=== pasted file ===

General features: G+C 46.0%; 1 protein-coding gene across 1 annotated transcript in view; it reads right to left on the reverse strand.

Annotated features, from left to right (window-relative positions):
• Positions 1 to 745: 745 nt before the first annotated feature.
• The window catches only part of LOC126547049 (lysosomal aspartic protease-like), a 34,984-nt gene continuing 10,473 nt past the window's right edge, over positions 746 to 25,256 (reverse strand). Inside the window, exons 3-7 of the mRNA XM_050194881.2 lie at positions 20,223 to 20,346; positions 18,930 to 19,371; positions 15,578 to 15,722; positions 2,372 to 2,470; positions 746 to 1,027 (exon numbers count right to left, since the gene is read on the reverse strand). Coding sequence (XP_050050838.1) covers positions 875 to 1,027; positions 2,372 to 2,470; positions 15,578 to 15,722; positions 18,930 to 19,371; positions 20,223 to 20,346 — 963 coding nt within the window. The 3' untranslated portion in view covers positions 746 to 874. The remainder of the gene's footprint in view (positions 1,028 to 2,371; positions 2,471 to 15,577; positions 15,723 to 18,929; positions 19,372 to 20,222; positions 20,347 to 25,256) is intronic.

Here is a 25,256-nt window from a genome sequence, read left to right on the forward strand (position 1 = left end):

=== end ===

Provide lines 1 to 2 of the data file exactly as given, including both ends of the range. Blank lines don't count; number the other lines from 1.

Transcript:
General features: G+C 46.0%; 1 protein-coding gene across 1 annotated transcript in view; it reads right to left on the reverse strand.

Annotated features, from left to right (window-relative positions):